You get a call from a student at the local university who is interested in an unpaid internship for a semester. Should you take her up on it? The obvious answer would be yes, assuming she’s qualified. She can help, the price is right and these are tough economic times. But Chris Olmsted, of San Diego-based law firm Barker Olmsted & Barnier, wrote in a recent article that employers need to be aware of state and federal laws that could require them to pay volunteer student interns.
The U.S. Department of Labor has established six criteria. All of these must be met for a volunteer intern to avoid being considered an employee under the Fair Labor Standards Act. The criteria are:
- The training given must be similar to what would be provided at a vocational school.
- The training must be for the student’s benefit. * The student must not displace regular employees. Instead, he or she has to work under an employee’s observation.
- The employer cannot gain any immediate advantage from the trainee’s or student’s activities. In fact, in some cases the employer’s operations might be impeded by the training.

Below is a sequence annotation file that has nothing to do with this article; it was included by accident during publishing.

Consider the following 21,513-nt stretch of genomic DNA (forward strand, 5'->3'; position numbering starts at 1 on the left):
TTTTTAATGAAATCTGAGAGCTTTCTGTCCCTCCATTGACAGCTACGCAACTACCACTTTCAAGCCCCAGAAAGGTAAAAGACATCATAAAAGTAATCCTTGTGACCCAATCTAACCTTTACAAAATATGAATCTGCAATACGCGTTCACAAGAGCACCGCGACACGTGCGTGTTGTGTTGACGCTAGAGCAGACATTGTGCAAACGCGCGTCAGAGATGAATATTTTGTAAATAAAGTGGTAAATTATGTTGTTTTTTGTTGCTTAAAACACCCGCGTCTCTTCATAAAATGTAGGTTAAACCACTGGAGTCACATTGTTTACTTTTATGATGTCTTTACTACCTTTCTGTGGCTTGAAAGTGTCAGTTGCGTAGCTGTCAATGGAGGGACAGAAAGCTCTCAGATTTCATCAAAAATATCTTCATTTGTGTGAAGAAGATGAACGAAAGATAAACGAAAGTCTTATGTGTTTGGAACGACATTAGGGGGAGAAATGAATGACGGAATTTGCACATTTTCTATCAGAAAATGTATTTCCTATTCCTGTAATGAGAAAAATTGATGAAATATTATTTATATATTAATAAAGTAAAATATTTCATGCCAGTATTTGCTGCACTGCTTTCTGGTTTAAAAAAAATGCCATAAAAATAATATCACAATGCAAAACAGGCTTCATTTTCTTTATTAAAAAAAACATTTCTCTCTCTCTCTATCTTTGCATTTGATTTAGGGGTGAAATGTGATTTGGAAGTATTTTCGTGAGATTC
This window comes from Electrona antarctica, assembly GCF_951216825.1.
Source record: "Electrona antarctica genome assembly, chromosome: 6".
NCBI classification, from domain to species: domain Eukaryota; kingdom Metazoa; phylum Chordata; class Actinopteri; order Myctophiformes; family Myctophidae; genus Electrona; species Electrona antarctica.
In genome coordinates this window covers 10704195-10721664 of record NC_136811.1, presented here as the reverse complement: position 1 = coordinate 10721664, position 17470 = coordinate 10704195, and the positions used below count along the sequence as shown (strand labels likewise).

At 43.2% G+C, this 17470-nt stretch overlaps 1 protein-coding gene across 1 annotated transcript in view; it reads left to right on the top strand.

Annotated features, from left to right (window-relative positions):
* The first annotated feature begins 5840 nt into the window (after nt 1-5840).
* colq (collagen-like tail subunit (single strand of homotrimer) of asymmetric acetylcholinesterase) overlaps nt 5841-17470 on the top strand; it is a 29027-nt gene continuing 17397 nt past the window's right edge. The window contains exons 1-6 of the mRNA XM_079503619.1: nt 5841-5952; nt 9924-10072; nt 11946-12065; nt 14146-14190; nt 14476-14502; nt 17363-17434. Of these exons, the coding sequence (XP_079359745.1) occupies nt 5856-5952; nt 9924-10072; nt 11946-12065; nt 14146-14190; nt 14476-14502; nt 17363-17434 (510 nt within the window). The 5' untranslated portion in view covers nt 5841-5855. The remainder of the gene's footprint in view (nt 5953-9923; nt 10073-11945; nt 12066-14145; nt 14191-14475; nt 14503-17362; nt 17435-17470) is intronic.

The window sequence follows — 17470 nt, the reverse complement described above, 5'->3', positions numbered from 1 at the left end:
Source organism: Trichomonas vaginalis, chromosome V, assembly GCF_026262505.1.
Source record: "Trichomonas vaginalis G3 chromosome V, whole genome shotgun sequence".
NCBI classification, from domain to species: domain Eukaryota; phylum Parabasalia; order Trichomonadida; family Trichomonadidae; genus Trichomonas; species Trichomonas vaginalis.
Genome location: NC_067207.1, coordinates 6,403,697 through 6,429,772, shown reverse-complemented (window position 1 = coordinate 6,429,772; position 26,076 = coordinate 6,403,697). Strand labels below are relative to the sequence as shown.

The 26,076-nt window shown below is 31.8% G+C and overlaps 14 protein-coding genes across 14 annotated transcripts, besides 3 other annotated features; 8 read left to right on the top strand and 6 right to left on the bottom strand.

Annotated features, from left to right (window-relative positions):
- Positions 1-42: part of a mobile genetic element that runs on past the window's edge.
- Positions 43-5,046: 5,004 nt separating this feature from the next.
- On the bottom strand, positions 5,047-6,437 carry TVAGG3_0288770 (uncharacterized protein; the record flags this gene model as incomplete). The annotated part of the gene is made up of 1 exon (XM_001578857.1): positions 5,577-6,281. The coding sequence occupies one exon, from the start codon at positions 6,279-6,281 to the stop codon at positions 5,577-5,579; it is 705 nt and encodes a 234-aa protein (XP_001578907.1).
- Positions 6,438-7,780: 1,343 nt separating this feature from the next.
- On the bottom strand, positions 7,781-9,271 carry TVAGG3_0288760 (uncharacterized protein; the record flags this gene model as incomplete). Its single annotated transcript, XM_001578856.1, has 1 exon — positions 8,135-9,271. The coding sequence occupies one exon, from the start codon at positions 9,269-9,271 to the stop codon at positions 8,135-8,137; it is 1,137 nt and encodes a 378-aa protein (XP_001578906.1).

- The student cannot be automatically entitled to a job after the training or internship period.
- The employer and student both understand that the student will not get paid.
State regulations can be even more stringent, as they are in California. There, employers also have to show that the training is part of an educational curriculum. The students or trainees cannot get employee benefits. The training has to be generalized so that the students will qualify for work in any similar business, rather than just for the company that is training them. The company also can’t screen volunteers the same way it does employees. It can only screen for criteria that relate to an independent education program. And any ads for the non-paid position must be clear that the position is for education or training only and not for employment. However, employers can mention that qualified students can later be considered for employment at the company. Olmsted points out that it can be difficult for employers to show they did not get an immediate benefit from the trainee’s activities. He tells employers that, when they’re in doubt, they should pay the intern or trainee minimum wage or simply not bring a volunteer intern on-board at all.